04 Jan The Different Types of Fun: Hiking the Colca Canyon
Hiking the Colca Canyon was definitely Type 2 Fun at times. Though I initially said that the hike was a breeze, I slowly ate my words. It was hard not to curse under my breath while unintentionally sliding down the path. Even though the hike was difficult, it was rewarding to stare into the gorgeous scenery to know that major progress was made. As everyone was at different levels of fitness (and some adapted to the altitude better), the group worked together as a team to motivate and support each other during the three day trek. Our guide informed us about the history of the area, the local culture and taught us about the uses of the various plants that we stumbled upon during the hike.
Robin hiking the Colca Canyon!
The place that we stayed at was one of the biggest surprises. The family that ran the place embraced us with open arms, allowing us to gain a deeper insight into their lives and culture. We were able to try guinea pig for the first time while there, some us of overcoming our attachment to a certain creature named Sheldon who ended up on our plates. During our stay we were able to go out in the morning with the owner Danilo and were able to learn first hand about subsistence farming in the canyon. We were able to help our new friend harvest some fruit from his orchard, which he was gracious enough to share with us. Needless to say it was delicious. From there we embarked down the canyon to our next stop, aptly called the Oasis. After a quick dip in the chilly pool, we were able to climb up one of the giant boulders and watch the sun set, reflecting on how grateful we were to have made it down alive and to be together. I know that that sounds completely cheesy, but it is true.
OG Peru Winter Break taking a bite out of Granada (pomegranate)The last day of our hike saw some of us embarking before the sun had even risen, setting off to climb out of the canyon. Although it was a difficult hike, with many breaks to catch our breath and motivate each other to make it to the top. After three hours of switch-backs we all reached the top and, after taking a few moments to breath normally again and revel in the fact that all of us had made it alive and intact, we set off to grab breakfast and head back to Arequipa where volunteering and more adventures awaited us. After the hike, we returned back home to Arequipa for a New Years around a fire on our rooftop. We rang in 2013 with fireworks erupting 360 degrees around us: a sight and feeling impossible to explain. Laura and Beck introduced us to their alter egos and convinced us to try and save Peru from vicuna takeover. I still don’t know what that means, but it gave us an excuse to explore Arequipa. We were separated into groups of three and ventured all over the city to try and find the answer to certain questions, take pictures of specific things, and create an artistic composition to present to the group to summarize our day. The highlight of our day may have been “ice skating” in the Plaza de Armas. No wait. Sorry. Our highlight of the day was definitely walking past a car with a toddler behind the steering wheel. I´m not sure if I was surprised to see the baby driving or if I was scared for its well being… Needless to say, our worries were wasted because the car was PARKED. I think the best photo of the day was from our challenge to take a photo of the cheapest Menu in the city. Team “Jamon, Siesta, Cebolla” had one of Colin selling his scantily clad body for 50 cents. Quite the bargain. The best part of our reunion that evening may have been our performances. All the groups took a completely different approach with the task at hand. One group did a rap, while another group did a cover of °The Fresh Prince of Bel Air”. Overall, everyone had awesome pictures and everyone should have won (But not actually because we won and this is our winning blog post).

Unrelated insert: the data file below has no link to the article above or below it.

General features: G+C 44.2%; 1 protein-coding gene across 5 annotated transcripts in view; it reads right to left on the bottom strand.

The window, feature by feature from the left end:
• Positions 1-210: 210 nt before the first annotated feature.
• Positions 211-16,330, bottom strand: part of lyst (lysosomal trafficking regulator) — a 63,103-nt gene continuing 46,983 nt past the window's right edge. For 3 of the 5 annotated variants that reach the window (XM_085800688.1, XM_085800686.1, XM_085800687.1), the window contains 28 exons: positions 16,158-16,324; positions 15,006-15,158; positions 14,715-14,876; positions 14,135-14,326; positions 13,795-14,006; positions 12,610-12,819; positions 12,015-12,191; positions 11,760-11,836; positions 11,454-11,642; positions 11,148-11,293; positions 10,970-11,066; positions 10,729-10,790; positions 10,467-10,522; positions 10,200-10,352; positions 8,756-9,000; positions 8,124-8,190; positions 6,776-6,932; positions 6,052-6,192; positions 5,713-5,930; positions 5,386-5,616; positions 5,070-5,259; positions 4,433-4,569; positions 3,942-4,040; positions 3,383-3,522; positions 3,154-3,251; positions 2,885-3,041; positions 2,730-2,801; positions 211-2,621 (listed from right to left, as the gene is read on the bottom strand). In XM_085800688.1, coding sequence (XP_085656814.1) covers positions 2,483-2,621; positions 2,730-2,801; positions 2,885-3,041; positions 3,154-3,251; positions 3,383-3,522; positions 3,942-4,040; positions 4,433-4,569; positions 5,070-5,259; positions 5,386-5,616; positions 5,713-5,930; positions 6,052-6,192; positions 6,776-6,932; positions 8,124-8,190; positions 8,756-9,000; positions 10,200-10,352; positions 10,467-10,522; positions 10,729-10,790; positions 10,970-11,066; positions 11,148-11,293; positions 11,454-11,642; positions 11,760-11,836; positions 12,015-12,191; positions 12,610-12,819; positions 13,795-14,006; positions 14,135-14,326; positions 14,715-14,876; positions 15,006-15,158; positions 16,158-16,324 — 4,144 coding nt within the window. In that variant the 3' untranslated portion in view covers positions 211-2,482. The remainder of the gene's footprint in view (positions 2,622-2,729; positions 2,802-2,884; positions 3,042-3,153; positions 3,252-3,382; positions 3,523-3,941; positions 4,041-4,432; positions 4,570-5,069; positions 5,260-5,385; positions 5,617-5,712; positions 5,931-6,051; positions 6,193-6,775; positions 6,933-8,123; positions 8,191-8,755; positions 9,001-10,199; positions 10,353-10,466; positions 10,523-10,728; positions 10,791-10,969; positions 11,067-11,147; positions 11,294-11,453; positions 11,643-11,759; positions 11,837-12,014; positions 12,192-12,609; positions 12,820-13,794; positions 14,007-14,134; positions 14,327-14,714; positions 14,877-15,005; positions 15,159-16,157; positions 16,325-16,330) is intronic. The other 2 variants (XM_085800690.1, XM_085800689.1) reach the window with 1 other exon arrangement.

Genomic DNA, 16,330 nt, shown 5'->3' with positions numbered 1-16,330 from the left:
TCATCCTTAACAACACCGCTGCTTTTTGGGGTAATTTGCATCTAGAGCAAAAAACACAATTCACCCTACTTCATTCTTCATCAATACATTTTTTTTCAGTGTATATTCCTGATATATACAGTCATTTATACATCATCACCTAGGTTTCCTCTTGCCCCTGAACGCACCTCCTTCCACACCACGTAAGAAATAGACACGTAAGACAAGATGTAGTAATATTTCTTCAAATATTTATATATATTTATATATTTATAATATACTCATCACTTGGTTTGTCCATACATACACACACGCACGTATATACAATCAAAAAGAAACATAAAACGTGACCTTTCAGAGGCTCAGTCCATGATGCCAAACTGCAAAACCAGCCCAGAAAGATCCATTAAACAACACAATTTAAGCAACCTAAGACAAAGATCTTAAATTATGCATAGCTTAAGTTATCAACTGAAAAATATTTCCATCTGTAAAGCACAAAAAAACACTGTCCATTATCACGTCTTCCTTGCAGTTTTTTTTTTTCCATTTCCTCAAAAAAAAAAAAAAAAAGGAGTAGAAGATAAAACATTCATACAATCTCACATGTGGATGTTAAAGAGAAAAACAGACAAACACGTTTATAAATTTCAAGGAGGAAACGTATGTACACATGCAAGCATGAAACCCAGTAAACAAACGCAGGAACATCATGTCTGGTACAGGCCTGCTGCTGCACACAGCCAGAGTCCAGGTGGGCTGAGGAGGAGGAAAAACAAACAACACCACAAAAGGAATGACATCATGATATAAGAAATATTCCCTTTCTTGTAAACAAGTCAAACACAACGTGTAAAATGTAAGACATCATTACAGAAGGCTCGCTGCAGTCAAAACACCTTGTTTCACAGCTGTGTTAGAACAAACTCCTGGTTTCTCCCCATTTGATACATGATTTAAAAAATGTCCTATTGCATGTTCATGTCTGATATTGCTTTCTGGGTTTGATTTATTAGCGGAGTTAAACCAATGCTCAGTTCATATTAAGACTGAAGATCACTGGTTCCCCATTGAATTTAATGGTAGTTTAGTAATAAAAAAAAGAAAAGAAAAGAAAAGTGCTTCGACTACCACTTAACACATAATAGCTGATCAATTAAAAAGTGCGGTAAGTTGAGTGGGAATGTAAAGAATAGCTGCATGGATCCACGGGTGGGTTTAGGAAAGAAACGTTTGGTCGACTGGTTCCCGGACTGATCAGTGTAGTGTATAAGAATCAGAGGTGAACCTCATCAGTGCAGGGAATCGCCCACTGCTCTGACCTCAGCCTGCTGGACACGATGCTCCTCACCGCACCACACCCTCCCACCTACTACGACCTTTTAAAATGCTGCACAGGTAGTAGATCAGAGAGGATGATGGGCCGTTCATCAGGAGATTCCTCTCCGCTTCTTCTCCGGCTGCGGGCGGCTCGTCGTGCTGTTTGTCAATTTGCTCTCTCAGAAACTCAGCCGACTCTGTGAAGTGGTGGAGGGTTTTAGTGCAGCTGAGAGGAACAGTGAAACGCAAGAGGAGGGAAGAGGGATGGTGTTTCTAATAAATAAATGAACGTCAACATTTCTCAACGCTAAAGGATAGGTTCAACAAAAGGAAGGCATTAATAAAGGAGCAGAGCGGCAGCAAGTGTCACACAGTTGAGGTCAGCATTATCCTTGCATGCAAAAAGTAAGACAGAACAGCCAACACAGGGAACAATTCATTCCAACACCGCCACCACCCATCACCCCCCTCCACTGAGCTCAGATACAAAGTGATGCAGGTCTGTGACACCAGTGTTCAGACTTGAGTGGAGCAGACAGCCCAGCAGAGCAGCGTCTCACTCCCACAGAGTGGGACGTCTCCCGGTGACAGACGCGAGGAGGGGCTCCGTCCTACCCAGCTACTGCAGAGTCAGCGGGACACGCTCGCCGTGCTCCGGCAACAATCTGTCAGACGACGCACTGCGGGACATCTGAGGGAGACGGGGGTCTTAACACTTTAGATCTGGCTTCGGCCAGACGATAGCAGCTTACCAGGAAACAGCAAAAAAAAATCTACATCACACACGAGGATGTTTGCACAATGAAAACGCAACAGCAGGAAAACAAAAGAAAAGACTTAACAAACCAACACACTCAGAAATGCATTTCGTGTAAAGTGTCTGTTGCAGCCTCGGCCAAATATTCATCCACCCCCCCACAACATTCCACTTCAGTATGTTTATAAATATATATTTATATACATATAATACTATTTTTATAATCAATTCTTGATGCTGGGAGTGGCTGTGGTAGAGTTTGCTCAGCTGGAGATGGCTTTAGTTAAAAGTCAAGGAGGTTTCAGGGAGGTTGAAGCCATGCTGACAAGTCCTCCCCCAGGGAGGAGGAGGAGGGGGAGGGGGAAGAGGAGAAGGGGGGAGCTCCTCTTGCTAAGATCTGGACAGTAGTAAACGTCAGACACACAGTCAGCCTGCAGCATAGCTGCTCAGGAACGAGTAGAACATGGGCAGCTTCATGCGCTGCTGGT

Dominic working with the community at Los OlivosThe last two days we have crammed into a combi to head 30 minutes north of the city for our volunteer project. We are working with community to help an elderly man in Los Olivos, a small village just under the El Misti volcano, to renovate and create a second room for his home. Lifting rocks, carrying bags of cement from the local hardware store, and digging endless holes, it is tough but rewarding work! Along with the dust we all seem to be eating (and carrying home in everything we own) we get to enjoy lunch of local food with our friend’s mother each day. Evenings we talk about voluntourism, what our purpose is here, scour the streets for alfajores (a local, shortbread and dulce de leche delicacy) and hang as a family. Life is good. Team Ceviche (Brittany, Dom, and Renee)